I recently heard from a friend whose CEO mandated that every employee go back to the office, no ifs ands or buts. In fact, before the Delta variant hit us, we saw numerous “hard-charging” executives like this at high-profile firms who ruled by fiat that everyone return to the office.
While there are great reasons to get people back into the office—culture building, training, camaraderie, serendipity—there’s no indication that many of these leaders used employee feedback to make their decisions. My friend’s boss certainly didn’t. And these “hard-charging” leaders were seen as “decisive” (this was stated as a good thing).
But before we congratulate any leader for being decisive, it pays to ask a few questions: Over time, what kind of people will join an organization that makes these kinds of mandates, especially without listening first? What kind of people will stay at a place like this? What kind of people will leave?
Will those who leave be the rule followers who like to be told what to do…the color-inside-the-lines people? Or will they be the creative and thoughtful types who find ambiguity exciting and challenging? Let’s be honest, the ambiguity-loving, creative people—the people we need if we’re going to compete—demand less-controlling environments.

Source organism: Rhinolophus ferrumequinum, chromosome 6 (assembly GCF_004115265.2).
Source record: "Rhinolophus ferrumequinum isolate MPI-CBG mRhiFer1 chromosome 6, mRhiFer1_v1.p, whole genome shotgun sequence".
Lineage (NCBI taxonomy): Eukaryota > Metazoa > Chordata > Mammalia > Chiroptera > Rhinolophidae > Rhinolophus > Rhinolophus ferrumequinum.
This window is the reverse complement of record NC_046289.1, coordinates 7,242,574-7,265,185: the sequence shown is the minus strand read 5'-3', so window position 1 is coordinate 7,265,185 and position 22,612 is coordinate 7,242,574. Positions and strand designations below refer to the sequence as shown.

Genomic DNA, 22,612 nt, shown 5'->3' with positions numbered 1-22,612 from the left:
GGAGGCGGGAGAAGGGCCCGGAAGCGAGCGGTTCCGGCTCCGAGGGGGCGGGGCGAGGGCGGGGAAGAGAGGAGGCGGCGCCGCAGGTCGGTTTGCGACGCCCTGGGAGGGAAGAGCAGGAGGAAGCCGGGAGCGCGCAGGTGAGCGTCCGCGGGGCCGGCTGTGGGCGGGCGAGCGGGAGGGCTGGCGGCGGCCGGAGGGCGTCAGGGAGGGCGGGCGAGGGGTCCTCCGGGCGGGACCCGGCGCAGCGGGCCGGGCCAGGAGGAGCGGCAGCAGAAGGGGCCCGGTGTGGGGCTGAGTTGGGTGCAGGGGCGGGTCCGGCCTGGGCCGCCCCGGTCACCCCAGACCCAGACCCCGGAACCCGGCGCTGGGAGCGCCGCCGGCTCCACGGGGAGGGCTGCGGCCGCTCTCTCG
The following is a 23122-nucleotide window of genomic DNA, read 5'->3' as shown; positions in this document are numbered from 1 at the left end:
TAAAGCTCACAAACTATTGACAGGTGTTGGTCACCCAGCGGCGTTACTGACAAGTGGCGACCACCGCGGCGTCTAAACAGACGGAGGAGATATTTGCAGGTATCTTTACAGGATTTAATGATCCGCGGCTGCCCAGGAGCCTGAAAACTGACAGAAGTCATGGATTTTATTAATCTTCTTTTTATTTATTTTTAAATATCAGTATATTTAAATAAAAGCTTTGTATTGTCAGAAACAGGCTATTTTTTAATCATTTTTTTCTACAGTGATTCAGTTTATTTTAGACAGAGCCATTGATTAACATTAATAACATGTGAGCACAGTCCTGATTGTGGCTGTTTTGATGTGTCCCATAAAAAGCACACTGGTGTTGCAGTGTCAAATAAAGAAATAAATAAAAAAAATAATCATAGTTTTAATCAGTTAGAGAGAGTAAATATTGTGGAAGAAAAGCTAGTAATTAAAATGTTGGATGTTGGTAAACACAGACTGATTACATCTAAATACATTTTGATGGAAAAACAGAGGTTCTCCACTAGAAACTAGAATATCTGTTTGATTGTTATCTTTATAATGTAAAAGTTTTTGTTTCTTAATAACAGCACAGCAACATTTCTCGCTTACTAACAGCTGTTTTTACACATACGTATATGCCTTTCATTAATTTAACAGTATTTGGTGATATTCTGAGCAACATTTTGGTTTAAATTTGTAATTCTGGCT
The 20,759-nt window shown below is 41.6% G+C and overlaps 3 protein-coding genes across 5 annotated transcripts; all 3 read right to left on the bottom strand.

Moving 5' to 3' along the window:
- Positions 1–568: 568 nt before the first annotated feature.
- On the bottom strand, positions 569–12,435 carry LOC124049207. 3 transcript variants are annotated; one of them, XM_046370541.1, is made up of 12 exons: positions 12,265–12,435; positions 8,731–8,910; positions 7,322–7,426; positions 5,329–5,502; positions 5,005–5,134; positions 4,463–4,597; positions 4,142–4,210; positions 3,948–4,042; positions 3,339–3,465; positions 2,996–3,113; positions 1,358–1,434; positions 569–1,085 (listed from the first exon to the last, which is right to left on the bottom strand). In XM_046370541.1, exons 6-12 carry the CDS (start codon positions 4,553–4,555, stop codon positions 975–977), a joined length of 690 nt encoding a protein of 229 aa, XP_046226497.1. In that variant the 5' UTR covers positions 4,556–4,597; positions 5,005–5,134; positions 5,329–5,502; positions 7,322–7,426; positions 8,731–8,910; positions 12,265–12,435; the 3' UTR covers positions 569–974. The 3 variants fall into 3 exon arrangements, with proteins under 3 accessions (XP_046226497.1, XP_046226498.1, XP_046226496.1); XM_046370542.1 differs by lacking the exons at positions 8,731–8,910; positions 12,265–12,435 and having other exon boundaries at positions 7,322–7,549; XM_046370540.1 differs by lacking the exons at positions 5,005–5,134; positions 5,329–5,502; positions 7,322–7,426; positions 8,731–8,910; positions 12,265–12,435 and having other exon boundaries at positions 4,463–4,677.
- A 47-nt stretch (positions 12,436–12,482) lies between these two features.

Before the pandemic, we already had the most mobile workforce in history, and there’s no sign this trend is lightening. Today, just about every knowledge worker has choices.
So we can’t control these things. In fact, if we have a well-run organization, we probably lost control of it a long time ago. Those who win at change—heck, those who win at leadership in general—they understand that we can’t be controlling leaders.
No matter the final result—whether we go fully back to the office or something less—we have to pull our people to the change, we can’t push it on them. We have to listen before acting. We have to model the behavior we want to see. This gives us lasting change…far beyond near-term compliance. And it makes our organization the kind of place where people want to work.
So let’s be smart as we make these decisions. Let’s not damage our cultures to get quick wins. Patience and a willingness to truly listen—not hard-charging decisiveness—will win for us in the long term.
Let me know what you think…I look forward to being in touch.